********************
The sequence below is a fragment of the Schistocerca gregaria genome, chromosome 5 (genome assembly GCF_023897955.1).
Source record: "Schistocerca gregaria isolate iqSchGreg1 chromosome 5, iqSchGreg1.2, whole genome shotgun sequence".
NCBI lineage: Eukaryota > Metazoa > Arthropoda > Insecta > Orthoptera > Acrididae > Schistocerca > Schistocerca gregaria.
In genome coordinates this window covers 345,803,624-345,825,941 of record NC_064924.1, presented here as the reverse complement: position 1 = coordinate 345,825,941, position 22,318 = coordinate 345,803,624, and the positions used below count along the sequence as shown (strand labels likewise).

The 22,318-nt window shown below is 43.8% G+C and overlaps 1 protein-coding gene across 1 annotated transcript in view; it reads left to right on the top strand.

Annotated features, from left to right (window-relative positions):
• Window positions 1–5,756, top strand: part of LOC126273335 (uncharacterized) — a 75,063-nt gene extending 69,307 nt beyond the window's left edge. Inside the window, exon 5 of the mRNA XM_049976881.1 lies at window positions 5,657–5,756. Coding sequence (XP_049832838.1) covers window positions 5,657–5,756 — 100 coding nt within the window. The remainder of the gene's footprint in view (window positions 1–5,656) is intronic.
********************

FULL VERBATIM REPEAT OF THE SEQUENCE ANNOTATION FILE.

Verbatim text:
The sequence below is a fragment of the Schistocerca gregaria genome, chromosome 5 (genome assembly GCF_023897955.1).
Source record: "Schistocerca gregaria isolate iqSchGreg1 chromosome 5, iqSchGreg1.2, whole genome shotgun sequence".
NCBI lineage: Eukaryota > Metazoa > Arthropoda > Insecta > Orthoptera > Acrididae > Schistocerca > Schistocerca gregaria.
In genome coordinates this window covers 345,803,624-345,825,941 of record NC_064924.1, presented here as the reverse complement: position 1 = coordinate 345,825,941, position 22,318 = coordinate 345,803,624, and the positions used below count along the sequence as shown (strand labels likewise).

The 22,318-nt window shown below is 43.8% G+C and overlaps 1 protein-coding gene across 1 annotated transcript in view; it reads left to right on the top strand.

Annotated features, from left to right (window-relative positions):
• Window positions 1–5,756, top strand: part of LOC126273335 (uncharacterized) — a 75,063-nt gene extending 69,307 nt beyond the window's left edge. Inside the window, exon 5 of the mRNA XM_049976881.1 lies at window positions 5,657–5,756. Coding sequence (XP_049832838.1) covers window positions 5,657–5,756 — 100 coding nt within the window. The remainder of the gene's footprint in view (window positions 1–5,656) is intronic.